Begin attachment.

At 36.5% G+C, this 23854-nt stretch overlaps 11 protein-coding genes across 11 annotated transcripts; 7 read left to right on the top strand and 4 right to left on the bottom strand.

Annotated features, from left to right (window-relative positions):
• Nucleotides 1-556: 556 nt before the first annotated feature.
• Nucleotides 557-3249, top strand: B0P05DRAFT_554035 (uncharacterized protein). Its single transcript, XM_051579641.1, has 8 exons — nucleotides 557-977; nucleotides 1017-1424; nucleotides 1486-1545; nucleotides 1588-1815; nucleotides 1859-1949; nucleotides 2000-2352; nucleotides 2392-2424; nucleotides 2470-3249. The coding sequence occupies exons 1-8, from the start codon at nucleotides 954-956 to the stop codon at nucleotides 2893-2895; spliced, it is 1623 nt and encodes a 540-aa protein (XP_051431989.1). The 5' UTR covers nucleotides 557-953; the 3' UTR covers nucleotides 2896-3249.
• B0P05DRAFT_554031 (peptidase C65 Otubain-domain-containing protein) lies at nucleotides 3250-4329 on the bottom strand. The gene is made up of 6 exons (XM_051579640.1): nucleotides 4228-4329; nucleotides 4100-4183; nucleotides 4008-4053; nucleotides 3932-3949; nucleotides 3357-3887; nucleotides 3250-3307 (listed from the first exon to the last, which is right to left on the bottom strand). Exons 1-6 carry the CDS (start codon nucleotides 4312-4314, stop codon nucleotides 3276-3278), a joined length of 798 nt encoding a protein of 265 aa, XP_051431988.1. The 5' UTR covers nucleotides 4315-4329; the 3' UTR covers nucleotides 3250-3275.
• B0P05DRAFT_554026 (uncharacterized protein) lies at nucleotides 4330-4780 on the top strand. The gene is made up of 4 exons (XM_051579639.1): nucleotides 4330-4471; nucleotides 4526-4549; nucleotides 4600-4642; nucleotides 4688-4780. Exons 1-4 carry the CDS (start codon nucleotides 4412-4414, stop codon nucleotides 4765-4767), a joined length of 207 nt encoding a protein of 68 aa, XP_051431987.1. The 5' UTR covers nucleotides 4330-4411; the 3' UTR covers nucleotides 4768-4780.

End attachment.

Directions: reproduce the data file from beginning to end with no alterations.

At 36.5% G+C, this 23854-nt stretch overlaps 11 protein-coding genes across 11 annotated transcripts; 7 read left to right on the top strand and 4 right to left on the bottom strand.

Annotated features, from left to right (window-relative positions):
• Nucleotides 1-556: 556 nt before the first annotated feature.
• Nucleotides 557-3249, top strand: B0P05DRAFT_554035 (uncharacterized protein). Its single transcript, XM_051579641.1, has 8 exons — nucleotides 557-977; nucleotides 1017-1424; nucleotides 1486-1545; nucleotides 1588-1815; nucleotides 1859-1949; nucleotides 2000-2352; nucleotides 2392-2424; nucleotides 2470-3249. The coding sequence occupies exons 1-8, from the start codon at nucleotides 954-956 to the stop codon at nucleotides 2893-2895; spliced, it is 1623 nt and encodes a 540-aa protein (XP_051431989.1). The 5' UTR covers nucleotides 557-953; the 3' UTR covers nucleotides 2896-3249.
• B0P05DRAFT_554031 (peptidase C65 Otubain-domain-containing protein) lies at nucleotides 3250-4329 on the bottom strand. The gene is made up of 6 exons (XM_051579640.1): nucleotides 4228-4329; nucleotides 4100-4183; nucleotides 4008-4053; nucleotides 3932-3949; nucleotides 3357-3887; nucleotides 3250-3307 (listed from the first exon to the last, which is right to left on the bottom strand). Exons 1-6 carry the CDS (start codon nucleotides 4312-4314, stop codon nucleotides 3276-3278), a joined length of 798 nt encoding a protein of 265 aa, XP_051431988.1. The 5' UTR covers nucleotides 4315-4329; the 3' UTR covers nucleotides 3250-3275.
• B0P05DRAFT_554026 (uncharacterized protein) lies at nucleotides 4330-4780 on the top strand. The gene is made up of 4 exons (XM_051579639.1): nucleotides 4330-4471; nucleotides 4526-4549; nucleotides 4600-4642; nucleotides 4688-4780. Exons 1-4 carry the CDS (start codon nucleotides 4412-4414, stop codon nucleotides 4765-4767), a joined length of 207 nt encoding a protein of 68 aa, XP_051431987.1. The 5' UTR covers nucleotides 4330-4411; the 3' UTR covers nucleotides 4768-4780.